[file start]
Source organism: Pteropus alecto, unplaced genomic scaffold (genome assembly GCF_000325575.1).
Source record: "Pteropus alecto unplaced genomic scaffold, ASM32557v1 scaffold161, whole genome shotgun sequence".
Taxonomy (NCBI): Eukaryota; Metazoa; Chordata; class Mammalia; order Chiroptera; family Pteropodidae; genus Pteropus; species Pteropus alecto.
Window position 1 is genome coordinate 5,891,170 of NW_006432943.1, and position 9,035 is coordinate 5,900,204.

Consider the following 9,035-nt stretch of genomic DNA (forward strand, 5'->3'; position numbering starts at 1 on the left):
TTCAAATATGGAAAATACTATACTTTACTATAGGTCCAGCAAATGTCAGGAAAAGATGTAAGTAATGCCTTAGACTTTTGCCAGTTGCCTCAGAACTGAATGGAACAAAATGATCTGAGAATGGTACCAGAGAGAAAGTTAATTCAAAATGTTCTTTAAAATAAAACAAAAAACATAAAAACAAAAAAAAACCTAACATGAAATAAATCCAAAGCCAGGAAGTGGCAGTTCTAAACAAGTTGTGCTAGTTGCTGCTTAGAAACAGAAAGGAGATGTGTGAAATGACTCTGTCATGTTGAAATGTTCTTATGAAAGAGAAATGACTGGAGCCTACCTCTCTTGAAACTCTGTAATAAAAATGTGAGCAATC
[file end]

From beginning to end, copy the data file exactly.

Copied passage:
Source organism: Pteropus alecto, unplaced genomic scaffold (genome assembly GCF_000325575.1).
Source record: "Pteropus alecto unplaced genomic scaffold, ASM32557v1 scaffold161, whole genome shotgun sequence".
Taxonomy (NCBI): Eukaryota; Metazoa; Chordata; class Mammalia; order Chiroptera; family Pteropodidae; genus Pteropus; species Pteropus alecto.
Window position 1 is genome coordinate 5,891,170 of NW_006432943.1, and position 9,035 is coordinate 5,900,204.

Consider the following 9,035-nt stretch of genomic DNA (forward strand, 5'->3'; position numbering starts at 1 on the left):
TTCAAATATGGAAAATACTATACTTTACTATAGGTCCAGCAAATGTCAGGAAAAGATGTAAGTAATGCCTTAGACTTTTGCCAGTTGCCTCAGAACTGAATGGAACAAAATGATCTGAGAATGGTACCAGAGAGAAAGTTAATTCAAAATGTTCTTTAAAATAAAACAAAAAACATAAAAACAAAAAAAAACCTAACATGAAATAAATCCAAAGCCAGGAAGTGGCAGTTCTAAACAAGTTGTGCTAGTTGCTGCTTAGAAACAGAAAGGAGATGTGTGAAATGACTCTGTCATGTTGAAATGTTCTTATGAAAGAGAAATGACTGGAGCCTACCTCTCTTGAAACTCTGTAATAAAAATGTGAGCAATC